Joyful women in Tartora, North Darfur

    Joyful women in Tartora, North Darfur

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  • Loos and luck

    I really need the loo. I’ve been at my desk for well over three hours and so far have filled my body with two cups of tea, one cup of coffee and a fair amount of water too. But I have the misfortune of working on the very top floor of Practical Action’s head office, which means that a trip to the loo involves climbing all the way downstairs. And I’m so engrossed in my work (and also a little lazy – it is Friday, after all) that I really can’t be bothered….

    I’m currently writing a proposal to fundraise for a hugely exciting new project that Practical Action is embarking on in Zimbabwe. We’re working with rural communities in the southern provinces of Gwanda and Mwenezi, endeavouring to reach out to 200,000 people to improve their access to clean water, ensure they have adequate sanitation and reduce their health risks from poor hygiene. The figure is massive. 200,000 people is over double the size of my home town!

    Most of these people currently live several kilometres away from a safe water supply. The task of collecting water usually falls to women and children who will spend whole days carrying up to 80 litres of water. The journey can be dangerous – these women are vulnerable to mugging and rape; and the water they do collect often isn’t fit for human consumption anyway.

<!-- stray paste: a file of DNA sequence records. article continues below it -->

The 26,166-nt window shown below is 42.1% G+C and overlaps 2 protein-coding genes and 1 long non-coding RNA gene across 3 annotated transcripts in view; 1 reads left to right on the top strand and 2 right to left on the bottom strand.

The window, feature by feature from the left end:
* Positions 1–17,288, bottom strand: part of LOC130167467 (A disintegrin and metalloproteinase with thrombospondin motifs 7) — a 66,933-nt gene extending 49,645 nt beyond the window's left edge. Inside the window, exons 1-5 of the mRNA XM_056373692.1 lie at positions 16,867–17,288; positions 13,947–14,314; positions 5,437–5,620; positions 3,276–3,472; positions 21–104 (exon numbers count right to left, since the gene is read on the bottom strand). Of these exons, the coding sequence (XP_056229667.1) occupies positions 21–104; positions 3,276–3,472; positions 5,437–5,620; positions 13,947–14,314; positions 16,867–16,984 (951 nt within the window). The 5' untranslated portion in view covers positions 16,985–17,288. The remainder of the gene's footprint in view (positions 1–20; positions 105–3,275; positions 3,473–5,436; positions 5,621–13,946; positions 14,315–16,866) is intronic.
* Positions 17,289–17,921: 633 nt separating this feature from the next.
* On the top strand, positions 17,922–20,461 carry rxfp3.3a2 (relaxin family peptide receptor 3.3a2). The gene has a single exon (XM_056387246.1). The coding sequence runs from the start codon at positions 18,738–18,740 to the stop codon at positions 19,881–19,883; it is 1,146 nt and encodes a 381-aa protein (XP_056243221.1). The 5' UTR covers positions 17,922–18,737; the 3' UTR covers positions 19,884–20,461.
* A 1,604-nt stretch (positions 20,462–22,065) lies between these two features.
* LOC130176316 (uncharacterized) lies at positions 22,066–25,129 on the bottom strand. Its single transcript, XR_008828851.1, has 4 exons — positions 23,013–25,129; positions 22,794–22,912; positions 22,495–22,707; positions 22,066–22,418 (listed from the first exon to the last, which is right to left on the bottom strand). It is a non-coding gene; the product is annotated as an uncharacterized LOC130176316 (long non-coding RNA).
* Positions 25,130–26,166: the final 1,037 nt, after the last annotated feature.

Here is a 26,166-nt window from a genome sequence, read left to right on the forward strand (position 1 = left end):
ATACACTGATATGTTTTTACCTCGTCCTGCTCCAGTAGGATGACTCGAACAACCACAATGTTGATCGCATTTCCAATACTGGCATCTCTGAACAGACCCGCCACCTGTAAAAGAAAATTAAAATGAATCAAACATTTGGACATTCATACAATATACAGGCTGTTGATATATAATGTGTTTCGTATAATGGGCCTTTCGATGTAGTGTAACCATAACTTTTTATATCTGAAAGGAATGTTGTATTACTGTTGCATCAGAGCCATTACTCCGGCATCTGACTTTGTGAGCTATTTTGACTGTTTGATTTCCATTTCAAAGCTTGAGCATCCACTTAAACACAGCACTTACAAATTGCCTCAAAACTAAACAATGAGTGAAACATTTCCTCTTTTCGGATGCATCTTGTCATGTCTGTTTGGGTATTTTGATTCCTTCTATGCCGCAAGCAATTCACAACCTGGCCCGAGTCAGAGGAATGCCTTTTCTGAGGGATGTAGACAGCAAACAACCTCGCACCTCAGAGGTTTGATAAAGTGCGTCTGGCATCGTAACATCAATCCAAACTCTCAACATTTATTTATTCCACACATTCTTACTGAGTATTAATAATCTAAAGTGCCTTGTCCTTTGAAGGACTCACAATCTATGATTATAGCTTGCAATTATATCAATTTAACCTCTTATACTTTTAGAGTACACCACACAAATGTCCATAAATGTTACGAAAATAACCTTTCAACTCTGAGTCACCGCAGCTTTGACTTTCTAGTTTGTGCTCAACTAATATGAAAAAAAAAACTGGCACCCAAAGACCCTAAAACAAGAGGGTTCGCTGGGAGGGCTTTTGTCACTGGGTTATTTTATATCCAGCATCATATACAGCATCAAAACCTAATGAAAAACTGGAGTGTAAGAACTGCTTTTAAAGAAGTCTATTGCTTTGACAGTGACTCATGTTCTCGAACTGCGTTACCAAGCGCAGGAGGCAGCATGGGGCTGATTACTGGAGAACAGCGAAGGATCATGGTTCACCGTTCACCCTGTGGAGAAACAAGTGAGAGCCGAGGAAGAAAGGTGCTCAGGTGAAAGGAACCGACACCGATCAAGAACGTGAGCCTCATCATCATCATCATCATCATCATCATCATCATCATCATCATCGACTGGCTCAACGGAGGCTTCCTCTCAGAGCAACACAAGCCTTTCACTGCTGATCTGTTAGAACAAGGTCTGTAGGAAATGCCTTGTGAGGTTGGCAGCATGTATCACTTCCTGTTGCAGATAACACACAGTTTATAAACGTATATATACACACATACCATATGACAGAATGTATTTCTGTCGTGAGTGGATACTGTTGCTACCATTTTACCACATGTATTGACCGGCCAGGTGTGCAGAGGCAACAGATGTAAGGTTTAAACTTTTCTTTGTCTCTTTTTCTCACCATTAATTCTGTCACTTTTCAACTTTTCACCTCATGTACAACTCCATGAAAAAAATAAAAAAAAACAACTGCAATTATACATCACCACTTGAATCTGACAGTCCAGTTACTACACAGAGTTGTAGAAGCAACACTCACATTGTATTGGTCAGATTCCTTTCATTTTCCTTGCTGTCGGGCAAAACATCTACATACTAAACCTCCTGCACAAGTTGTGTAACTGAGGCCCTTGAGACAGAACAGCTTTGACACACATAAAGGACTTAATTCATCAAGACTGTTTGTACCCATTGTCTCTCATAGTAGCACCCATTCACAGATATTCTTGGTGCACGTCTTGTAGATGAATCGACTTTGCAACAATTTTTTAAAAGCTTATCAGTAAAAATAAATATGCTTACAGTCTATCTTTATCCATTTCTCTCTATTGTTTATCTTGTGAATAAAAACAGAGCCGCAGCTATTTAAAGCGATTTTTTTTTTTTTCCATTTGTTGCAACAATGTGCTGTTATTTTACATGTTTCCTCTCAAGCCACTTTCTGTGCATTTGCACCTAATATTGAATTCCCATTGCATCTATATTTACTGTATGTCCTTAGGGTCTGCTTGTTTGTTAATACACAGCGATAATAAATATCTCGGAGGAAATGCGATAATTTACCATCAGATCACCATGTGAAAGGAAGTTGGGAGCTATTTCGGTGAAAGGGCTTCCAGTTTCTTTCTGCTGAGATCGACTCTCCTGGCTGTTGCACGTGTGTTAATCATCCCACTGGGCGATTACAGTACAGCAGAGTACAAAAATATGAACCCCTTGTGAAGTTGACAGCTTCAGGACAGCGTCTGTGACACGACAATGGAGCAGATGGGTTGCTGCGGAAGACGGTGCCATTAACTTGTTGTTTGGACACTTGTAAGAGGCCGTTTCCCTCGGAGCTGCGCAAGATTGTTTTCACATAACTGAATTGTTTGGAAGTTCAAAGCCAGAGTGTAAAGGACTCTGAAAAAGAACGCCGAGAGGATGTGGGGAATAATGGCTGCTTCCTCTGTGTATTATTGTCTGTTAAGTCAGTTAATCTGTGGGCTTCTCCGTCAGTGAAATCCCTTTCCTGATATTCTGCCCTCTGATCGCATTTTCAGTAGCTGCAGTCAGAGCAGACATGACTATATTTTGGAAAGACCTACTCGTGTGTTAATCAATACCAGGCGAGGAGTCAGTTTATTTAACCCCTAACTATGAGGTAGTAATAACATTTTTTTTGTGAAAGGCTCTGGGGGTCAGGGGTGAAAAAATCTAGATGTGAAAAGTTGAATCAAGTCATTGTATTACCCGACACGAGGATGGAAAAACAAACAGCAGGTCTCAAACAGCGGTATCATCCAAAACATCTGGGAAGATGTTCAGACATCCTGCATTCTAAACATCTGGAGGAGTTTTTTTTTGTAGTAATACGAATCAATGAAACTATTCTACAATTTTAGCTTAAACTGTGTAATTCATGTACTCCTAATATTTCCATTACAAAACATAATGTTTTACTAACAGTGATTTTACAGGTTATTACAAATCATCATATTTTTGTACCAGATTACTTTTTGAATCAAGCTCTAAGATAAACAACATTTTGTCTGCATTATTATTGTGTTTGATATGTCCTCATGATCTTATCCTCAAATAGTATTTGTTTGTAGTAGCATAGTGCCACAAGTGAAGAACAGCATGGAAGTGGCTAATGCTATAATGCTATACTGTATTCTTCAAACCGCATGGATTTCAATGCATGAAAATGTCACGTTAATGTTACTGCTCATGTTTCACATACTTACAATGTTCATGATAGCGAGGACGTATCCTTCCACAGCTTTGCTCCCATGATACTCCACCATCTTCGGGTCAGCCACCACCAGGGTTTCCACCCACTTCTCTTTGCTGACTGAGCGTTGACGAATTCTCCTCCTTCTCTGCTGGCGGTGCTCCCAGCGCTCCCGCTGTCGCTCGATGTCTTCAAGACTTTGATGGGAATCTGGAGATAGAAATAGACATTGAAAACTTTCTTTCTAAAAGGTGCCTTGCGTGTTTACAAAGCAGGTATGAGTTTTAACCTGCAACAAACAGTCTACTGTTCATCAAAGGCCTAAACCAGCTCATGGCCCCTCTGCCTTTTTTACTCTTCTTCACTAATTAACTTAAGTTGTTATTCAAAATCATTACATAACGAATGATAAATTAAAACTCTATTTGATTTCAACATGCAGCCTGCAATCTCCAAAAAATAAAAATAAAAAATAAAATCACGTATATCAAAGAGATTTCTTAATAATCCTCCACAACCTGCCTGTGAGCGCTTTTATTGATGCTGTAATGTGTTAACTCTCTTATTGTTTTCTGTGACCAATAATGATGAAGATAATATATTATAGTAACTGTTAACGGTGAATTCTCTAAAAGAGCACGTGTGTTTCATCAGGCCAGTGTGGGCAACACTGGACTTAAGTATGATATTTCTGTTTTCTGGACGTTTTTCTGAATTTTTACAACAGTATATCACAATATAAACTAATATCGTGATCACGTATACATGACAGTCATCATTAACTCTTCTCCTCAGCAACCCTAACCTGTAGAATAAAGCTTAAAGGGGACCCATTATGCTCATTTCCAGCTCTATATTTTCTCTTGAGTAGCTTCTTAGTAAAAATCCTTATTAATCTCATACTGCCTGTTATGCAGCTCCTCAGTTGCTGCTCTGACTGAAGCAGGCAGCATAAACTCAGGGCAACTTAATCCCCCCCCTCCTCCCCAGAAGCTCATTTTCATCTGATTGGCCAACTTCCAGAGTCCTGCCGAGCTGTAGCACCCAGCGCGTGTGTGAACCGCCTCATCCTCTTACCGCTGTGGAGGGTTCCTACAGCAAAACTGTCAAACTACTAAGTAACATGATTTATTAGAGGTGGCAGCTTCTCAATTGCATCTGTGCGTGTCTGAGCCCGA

Furthermore, many families in Gwanda and Mwenezi don’t have toilets in their own homes as they can’t afford to build them. This means that people usually just relieve themselves outside in the bush. This morning I’ve read stories from women and girls who describe the complete loss of dignity and embarrassment they feel while doing this, especially when they’re menstruating.

    Suddenly my reluctance to walk down a flight of stairs to go to the toilet demonstrates not only laziness, but complete ignorance of how fortunate I am. Wherever I am, it only ever takes me a few minutes to fetch a glass of clean water or go to the loo.

    I am lucky. But it shouldn’t be about luck. Having clean water and being able to go the toilet without putting your safety or health at risk are basic human rights to which people everywhere are entitled, whether you live in Warwickshire or Gwanda.

    Now I really must go – I’m desperate.

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  • Shelter me – and I’ll shelter you too

    This week I have been researching shelter in Africa, namely Zimbabwe.

    When I think of the word ‘shelter’, I think of feeling warm, safe and dry; of cups of tea, or my lovely, cosy bed, or hugs from my Mum; or that gorgeous Ray LaMontagne song Shelter, where shelter is more than just a sense of physical safety but one of emotional security too; of feeling that all is right in the world; and of my home, a sanctuary.

    All too often in the world’s poorest places, your home is not a safe place where you can seek sanctuary from the evils that populate the world. In fact, your home might be the problem itself. Perhaps it’s simply physically insubstantial and doesn’t protect you from harsh weather like flooding, or natural disasters such as earthquakes.  Or maybe there are so many people squeezed inside it that the danger lurks within.

    For communities in urban Zimbabwe, overcrowding and inadequate housing are very real and dangerous realities.